Feds, industry form security alliance

Task forces to address long-standing difficulties of public/private cooperation

SANTA CLARA, Calif. — Federal and industry officials unveiled a strategy last week for cooperating on security initiatives, which has been one of the more elusive elements of the Bush administration's national cybersecurity strategy.

The plan, introduced at the National Cyber Security Summit held in Santa Clara, Calif., includes five task forces that bring together experts from the public and private sectors.

These tasks forces will develop a plan for addressing common concerns from the two communities.

Organized by officials from the Homeland Security Department in conjunction with four industry groups, the summit focused on the information technology market, but the actions and initiatives officials agreed to develop will be used across all sectors and within government, said Amit Yoran, director of DHS' National Cyber Security Division within the Information Analysis and Infrastructure Protection (IAIP) Directorate. One of the most obvious areas for mutual improvement is to develop a better security alert and warning process, he said.

A key goal for the summit was to move beyond the longtime theme of public/private partnership and begin taking real steps. In other words, DHS officials wanted proof that industry could back up its security talk with action.

"Partnership means more than just saying we're working together.... We need deliverables, we need metrics," said Robert Liscouski, assistant secretary for infrastructure protection in IAIP.

One of the questions people most often ask is whether industry leaders are helping improve the nation's cybersecurity or if they're dragging their feet. DHS officials need to provide a positive answer and specific examples, Liscouski said. "If we can't tell that story, I can tell you there are a lot of people out there willing to legislate compliance," he said.

Experts from government and industry at the event offered several reasons why improvement could happen now when similar proclamations and visions in the past have resulted in little or no change.

The chief executives at companies across the country are finally feeling the pain and the threat of cyberattacks, said Eric Benhamou, chief executive officer of 3Com Corp. Security incidents are no longer something that happen to other people, and they can't be ignored, which means that they must be dealt with on par with other corporate concerns, he said.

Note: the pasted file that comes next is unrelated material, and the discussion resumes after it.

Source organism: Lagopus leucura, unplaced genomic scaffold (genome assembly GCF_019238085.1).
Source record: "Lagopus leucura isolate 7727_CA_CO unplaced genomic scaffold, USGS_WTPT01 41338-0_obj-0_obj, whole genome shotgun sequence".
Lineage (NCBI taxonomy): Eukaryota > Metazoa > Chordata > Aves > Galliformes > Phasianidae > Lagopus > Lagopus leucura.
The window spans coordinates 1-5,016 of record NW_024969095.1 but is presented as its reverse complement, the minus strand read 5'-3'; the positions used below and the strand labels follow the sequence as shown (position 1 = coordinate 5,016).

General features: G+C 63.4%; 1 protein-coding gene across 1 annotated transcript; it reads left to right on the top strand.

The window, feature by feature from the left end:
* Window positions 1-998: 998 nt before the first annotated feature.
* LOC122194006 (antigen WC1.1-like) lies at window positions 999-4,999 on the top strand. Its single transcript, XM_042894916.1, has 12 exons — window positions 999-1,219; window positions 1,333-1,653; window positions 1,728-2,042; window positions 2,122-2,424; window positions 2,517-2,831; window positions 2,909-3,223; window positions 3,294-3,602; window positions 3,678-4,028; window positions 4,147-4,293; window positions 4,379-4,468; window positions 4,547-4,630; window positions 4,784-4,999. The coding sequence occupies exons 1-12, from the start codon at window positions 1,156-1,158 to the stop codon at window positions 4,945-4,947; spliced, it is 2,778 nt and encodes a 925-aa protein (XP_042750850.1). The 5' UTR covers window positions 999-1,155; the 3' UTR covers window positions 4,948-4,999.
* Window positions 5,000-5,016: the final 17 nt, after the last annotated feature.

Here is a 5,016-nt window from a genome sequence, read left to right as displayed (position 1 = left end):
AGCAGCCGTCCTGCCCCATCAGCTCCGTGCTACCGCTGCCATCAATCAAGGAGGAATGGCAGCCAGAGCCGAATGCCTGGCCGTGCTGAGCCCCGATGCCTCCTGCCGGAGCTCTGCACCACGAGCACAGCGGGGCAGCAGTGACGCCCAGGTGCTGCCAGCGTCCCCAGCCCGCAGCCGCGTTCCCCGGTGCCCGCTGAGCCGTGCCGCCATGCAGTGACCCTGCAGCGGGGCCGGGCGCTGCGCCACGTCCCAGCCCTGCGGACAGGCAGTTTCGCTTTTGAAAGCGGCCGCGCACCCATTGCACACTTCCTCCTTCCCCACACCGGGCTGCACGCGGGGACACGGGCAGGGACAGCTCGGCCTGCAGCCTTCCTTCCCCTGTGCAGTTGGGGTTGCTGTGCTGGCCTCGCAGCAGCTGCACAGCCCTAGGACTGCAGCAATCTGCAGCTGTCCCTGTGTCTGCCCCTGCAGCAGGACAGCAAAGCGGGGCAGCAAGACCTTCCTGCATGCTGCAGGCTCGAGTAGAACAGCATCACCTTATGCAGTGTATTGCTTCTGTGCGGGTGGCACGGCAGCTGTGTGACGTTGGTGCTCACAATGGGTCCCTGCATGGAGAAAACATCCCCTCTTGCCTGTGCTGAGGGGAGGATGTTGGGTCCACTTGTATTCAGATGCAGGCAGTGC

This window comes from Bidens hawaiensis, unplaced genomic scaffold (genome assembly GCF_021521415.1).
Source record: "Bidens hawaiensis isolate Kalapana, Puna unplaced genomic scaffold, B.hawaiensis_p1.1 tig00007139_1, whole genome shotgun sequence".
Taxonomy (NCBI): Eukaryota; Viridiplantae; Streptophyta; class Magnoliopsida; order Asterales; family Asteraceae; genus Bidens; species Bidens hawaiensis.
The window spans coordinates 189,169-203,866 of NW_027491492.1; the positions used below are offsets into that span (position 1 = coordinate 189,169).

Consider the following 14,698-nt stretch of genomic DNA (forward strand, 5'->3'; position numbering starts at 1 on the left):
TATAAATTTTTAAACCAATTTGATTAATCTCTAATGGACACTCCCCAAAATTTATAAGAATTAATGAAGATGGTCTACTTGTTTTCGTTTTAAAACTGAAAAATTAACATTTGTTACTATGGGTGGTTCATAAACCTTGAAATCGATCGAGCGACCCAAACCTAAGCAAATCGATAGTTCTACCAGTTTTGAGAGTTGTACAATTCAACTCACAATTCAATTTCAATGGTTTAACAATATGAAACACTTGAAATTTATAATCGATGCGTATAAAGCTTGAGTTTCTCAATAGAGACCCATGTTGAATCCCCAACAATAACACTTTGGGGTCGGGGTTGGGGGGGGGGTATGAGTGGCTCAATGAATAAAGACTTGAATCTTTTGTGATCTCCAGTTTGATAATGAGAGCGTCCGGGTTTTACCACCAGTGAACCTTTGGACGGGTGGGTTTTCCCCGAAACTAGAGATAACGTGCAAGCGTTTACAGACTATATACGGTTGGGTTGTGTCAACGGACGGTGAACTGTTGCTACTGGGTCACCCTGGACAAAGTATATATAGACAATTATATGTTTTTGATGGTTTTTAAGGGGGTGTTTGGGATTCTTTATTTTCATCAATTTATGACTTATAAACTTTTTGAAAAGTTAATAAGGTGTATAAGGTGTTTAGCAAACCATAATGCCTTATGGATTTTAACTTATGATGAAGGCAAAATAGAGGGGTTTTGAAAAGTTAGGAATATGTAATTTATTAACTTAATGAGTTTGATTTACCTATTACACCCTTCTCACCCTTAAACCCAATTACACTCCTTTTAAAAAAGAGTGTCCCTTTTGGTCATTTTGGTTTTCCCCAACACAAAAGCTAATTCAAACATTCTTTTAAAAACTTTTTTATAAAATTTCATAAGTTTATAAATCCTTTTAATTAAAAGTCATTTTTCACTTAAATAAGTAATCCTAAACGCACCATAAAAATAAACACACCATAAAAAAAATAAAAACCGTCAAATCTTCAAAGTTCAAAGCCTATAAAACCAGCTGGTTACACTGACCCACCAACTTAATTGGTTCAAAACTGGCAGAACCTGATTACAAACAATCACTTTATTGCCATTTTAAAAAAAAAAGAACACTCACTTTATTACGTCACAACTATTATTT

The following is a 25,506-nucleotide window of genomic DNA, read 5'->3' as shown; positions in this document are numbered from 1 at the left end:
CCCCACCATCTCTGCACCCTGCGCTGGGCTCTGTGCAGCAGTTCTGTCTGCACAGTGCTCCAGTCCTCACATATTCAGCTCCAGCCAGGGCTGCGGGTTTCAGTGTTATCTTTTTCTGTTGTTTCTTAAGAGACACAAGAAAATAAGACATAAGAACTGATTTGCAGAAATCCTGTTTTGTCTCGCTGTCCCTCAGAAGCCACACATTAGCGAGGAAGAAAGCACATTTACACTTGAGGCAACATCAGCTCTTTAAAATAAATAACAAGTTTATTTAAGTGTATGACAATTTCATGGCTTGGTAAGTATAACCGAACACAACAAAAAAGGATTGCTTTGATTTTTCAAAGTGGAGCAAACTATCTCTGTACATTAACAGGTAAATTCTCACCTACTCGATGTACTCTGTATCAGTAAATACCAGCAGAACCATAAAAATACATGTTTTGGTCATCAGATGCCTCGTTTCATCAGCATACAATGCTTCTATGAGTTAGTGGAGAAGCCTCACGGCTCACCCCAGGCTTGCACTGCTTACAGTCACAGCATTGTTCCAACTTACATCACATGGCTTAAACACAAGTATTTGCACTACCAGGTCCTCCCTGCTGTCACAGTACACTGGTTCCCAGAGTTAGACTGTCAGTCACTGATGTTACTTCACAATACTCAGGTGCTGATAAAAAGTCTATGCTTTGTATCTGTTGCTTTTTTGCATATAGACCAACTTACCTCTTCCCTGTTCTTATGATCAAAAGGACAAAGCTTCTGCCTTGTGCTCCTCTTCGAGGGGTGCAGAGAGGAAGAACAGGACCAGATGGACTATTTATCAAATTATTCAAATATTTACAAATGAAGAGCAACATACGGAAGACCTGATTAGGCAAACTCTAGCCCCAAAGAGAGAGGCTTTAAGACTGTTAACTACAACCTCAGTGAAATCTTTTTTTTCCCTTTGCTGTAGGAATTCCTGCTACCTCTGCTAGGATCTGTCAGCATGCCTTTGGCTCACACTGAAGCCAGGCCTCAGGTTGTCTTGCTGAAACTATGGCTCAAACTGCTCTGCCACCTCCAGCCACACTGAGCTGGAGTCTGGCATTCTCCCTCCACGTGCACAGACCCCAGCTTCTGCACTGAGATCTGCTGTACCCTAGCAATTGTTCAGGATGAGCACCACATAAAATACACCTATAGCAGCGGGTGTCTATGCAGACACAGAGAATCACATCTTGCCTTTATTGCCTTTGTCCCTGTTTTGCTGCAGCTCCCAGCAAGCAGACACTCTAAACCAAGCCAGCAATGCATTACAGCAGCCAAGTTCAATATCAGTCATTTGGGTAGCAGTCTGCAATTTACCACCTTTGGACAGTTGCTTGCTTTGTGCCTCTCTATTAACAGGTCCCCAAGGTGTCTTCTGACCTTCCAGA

Additionally, the DHS' mission provides an added impetus that had been missing in years past, said Sallie McDonald, director of strategic partnership within IAIP.

But if this really is the turning point, it's still not going to be easy, Liscouski warned. "This is a long-term journey. You should not be mistaken and think that this is going to happen overnight," he said. "We're going to have problems and there are going to be bumps in the road."

Each task force has until March 1 to develop specific measures that will be implemented under DHS' supervision, but officials have already identified several steps to make progress quicker.

For example, the Cyber Security Early Warning task force plans to complete the draft of a comprehensive plan to identify information needs and establish guidelines for handling that information by the group's next meeting on Dec. 17, said Guy Copeland, co-chairman of the task force and vice president of information infrastructure advisory programs at Computer Sciences Corp.

That straw man document will be the basis for the real, practical solutions to be reported in March.

But leaders also told members of the task force to develop a one-page proposal within the next two weeks for a small implementation within their own organization that could represent a "baby step" toward larger solutions, he said.

Whatever warning solutions are developed will definitely help federal agencies, experts said. Also, more security-conscious software development practices will result in better commercial products, and greater security governance will cut down on vulnerabilities in the partners that agencies connect to through e-government, said Ed Roback, chief of the National Institute of Standards and Technology's Computer Security Division and co-chairman of the Technical Standards and Common Criteria task force.

The entire process will take time, and government has not ruled out stepping in with some sort of regulation or legislation, Liscouski said.

"We are not going to let anybody who operates in this space dodge their responsibility," he said.

***

The tasks at hand

The five task forces formed by government and industry under the Homeland Security Department focus on different segments of the problem of securing the United States against cyberattacks.

Awareness for Home Users and Small Businesses: Expand on existing outreach programs such as Stay Safe Online and Cyber Citizen.

Cyber Security Early Warning: Begin to develop a national cybersecurity response system, including implementation objectives for the U.S. Computer Emergency Response Team.

Best Practices and Standards — Corporate Governance: Establish guidelines and best practices for cybersecurity roles and responsibilities within organizational management structures.

Best Practices and Standards — Technical Standards and Common Criteria: Develop new tools, technologies and practices, such as secure configuration guides, to reduce vulnerabilities across all sectors.

Security Across the Software Development Life Cycle — Secure Software: Find new methods to reduce vulnerabilities included in products during development, including determining how to teach building secure software.

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